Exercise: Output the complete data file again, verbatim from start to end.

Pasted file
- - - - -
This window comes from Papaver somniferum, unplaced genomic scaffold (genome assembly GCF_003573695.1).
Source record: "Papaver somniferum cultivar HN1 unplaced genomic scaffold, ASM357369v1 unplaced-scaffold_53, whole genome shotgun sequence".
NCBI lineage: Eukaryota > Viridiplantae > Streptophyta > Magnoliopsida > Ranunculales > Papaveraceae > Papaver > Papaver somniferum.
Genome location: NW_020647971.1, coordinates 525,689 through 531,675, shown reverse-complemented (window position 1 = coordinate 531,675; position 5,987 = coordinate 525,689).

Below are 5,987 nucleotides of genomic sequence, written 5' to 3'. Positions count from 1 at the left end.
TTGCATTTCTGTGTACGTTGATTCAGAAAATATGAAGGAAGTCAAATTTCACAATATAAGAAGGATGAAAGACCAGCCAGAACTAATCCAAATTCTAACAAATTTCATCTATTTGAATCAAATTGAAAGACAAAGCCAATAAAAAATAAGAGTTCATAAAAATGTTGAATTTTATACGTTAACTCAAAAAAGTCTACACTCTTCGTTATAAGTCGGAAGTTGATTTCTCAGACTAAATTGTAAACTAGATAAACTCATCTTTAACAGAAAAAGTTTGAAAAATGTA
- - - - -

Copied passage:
This window comes from Papaver somniferum, unplaced genomic scaffold (genome assembly GCF_003573695.1).
Source record: "Papaver somniferum cultivar HN1 unplaced genomic scaffold, ASM357369v1 unplaced-scaffold_53, whole genome shotgun sequence".
NCBI lineage: Eukaryota > Viridiplantae > Streptophyta > Magnoliopsida > Ranunculales > Papaveraceae > Papaver > Papaver somniferum.
Genome location: NW_020647971.1, coordinates 525,689 through 531,675, shown reverse-complemented (window position 1 = coordinate 531,675; position 5,987 = coordinate 525,689).

Below are 5,987 nucleotides of genomic sequence, written 5' to 3'. Positions count from 1 at the left end.
TTGCATTTCTGTGTACGTTGATTCAGAAAATATGAAGGAAGTCAAATTTCACAATATAAGAAGGATGAAAGACCAGCCAGAACTAATCCAAATTCTAACAAATTTCATCTATTTGAATCAAATTGAAAGACAAAGCCAATAAAAAATAAGAGTTCATAAAAATGTTGAATTTTATACGTTAACTCAAAAAAGTCTACACTCTTCGTTATAAGTCGGAAGTTGATTTCTCAGACTAAATTGTAAACTAGATAAACTCATCTTTAACAGAAAAAGTTTGAAAAATGTA